Saturday, April 23, 2011
Fear Is the Little Death
23 April 2011
Saint Faith’s Anglican Church
+ Alleluia, Christ is risen! The Lord is risen indeed, alleluia!
In recent years religion in general and the Christian faith in particular have been the subject of numerous books and critiques, some of which have gone so far as to say that religion of any form is the source of most of the conflict experienced in the world today.
Religion is, after all, controversial. By ‘controversial’ I mean that there are different opinions voiced with differing degrees of passion. There are several ways that one can respond to this public and, in my opinion, welcome controversy about the place of religious faith in social, cultural and political life. One response is to engage in respectful dialogue with others, whether religious believers or not, in order to seek common ground and, where necessary, dispel false impressions and caricatures. Another response is to refuse to engage in any dialogue at all and, in that wonderful Canadian phrase, live in two solitudes: believers on the one side of the divide, non-believers on the other.
While I have a clear preference for the first approach, respectful dialogue, the second can, at times, be relatively benign. We conduct our business without concern about the opinions of others. We do not actively condemn them, but we do not feel obliged to enter into conversation with them. This attitude, however, can give rise to a more dangerous response to a controversy about religion. This dangerous response is when we turn a controversy into a conflict. In a conflict our passions have become so aroused that we seek at first to convince those who disagree with us that they are wrong. When those who do not agree with us refuse to change their point of view or to make any concessions to ours, we can quickly become entrapped in the darkness of coercion as we seek stronger means to compel others to acquiesce to our position.
This descent from controversy into conflict and, in some cases, into oppression and persecution arises from one cause: fear. Here the familiar words of 1 John bear witness: “There is no fear in love, but perfect love casts out fear; for fear has to do with punishment, and whoever fears has not reached perfection in love.” (1 John 4.18) When we commit ourselves to protect the dignity of every human being, when we commit ourselves to each other as God has committed God’s very self to us, when we commit ourselves to humility, then fear finds little room in us. Frank Herbert, a influential science fiction writer, composed a litany against fear that appears frequently in his books.
I must not fear.
Fear is the mind-killer.
Fear is the little death
that brings total obliteration.
I will face my fear.
I will permit it
to pass over and through me.
And when it has gone past
I will turn the inner eye to see its path.
When fear has gone
there will be nothing.
Only I will remain.
In the space of ten short verses, tonight’s gospel reading from Matthew speaks of fear four times. The guard is so afraid of the angel that they shake and become like dead men. The angel greets the women by saying, “Do not be afraid.” Even then the women run away in a combination of fear and joy. When Jesus appears suddenly appears to the women, his first words are, “Do not be afraid.”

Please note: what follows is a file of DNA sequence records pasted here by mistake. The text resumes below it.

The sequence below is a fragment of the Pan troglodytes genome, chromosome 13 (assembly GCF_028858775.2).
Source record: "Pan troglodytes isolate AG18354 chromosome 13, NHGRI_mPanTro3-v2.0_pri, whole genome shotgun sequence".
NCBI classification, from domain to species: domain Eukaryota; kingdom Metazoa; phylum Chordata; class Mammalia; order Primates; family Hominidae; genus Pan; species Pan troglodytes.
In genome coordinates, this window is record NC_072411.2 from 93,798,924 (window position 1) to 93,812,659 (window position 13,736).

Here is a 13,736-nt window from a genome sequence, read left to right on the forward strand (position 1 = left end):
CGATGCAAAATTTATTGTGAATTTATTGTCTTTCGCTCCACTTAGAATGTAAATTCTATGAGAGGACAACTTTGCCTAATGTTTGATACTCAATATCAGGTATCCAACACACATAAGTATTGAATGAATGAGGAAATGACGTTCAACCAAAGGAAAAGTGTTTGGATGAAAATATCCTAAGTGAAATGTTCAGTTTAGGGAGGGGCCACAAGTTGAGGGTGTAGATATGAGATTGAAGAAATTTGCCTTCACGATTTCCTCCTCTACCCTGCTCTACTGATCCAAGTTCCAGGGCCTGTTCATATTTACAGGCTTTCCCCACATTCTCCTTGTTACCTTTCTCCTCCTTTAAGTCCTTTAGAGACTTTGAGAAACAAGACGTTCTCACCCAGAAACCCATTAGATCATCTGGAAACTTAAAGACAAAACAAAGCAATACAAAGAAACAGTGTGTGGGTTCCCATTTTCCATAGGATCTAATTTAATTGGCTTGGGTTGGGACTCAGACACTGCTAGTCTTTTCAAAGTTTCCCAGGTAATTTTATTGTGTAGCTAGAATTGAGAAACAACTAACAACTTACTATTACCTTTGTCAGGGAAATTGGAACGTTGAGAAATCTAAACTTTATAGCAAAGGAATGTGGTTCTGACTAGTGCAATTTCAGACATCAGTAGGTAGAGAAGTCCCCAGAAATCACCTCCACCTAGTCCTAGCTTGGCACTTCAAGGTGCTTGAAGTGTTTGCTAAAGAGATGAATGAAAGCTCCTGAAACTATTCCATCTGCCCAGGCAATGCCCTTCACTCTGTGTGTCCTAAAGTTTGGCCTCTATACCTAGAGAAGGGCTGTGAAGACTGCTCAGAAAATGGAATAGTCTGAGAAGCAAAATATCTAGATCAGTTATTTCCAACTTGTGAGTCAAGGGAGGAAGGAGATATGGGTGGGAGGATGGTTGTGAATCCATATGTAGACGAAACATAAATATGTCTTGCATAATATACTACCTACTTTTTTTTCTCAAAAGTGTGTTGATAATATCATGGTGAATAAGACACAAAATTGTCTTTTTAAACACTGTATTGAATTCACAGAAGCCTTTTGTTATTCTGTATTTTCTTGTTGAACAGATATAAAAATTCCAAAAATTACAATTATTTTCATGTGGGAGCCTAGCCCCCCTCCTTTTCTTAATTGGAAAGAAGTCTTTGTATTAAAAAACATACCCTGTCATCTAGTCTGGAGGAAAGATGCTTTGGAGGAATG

In Matthew’s account of the visit of the women to the tomb, the women are not bringing spices to anoint Jesus’ body. They have come to ‘see’ the tomb. This is a risky action; by doing so they associate themselves with a man condemned by the Jewish authorities for blasphemy and executed by the Roman authorities for sedition. Elsewhere in Matthew’s gospel and in the New Testament, the verb ‘to see’ denotes ‘understanding or insight into God’s purposes’. These women have come to see Jesus; they know that there must be more than his death. What they will see, they do not know. But they are willing to take the risk. (cf. The New Interpreter’s Study Bible, 1799)
In 1995 I was elected to General Synod for the first time. When I arrived at Carleton University to register, the person behind the desk said, “Thank goodness you’re here! Come with me!” He took me by the arm, assured me my baggage was being taken care of and led me away down a corridor to another office. “Here he is,” my companion said to the woman at the desk, “Dr Leggett from the Diocese of New Westminster!” “Thank goodness you’re here!” she said, “Come with me!” A shorter trip brought me face to face with yet another member of the local committee.
I was finally allowed to sit down and was told the situation. Along with every other member of General Synod, I was scheduled to go to a local congregation for the Sunday liturgy, some four days away. The congregation I was to attend was part of a multi-point charge and the rector of the parish had just come down with a severe case of laryngitis. “Would you preach and preside at the services in the parish?” I was asked. I said “Yes” thinking how honoured I was until I found out later I was simply the first clergy member of General Synod from New Westminster who had shown up at registration.
That Sunday was Pentecost and I found myself preparing to preach on one of the major celebrations of the Christian year without any of my usual resources. Instead I had to sit simply and quietly with the Scriptures for the day and ask, “What do I think the people need to hear?” As I did so, a clear and succinct message came through to me.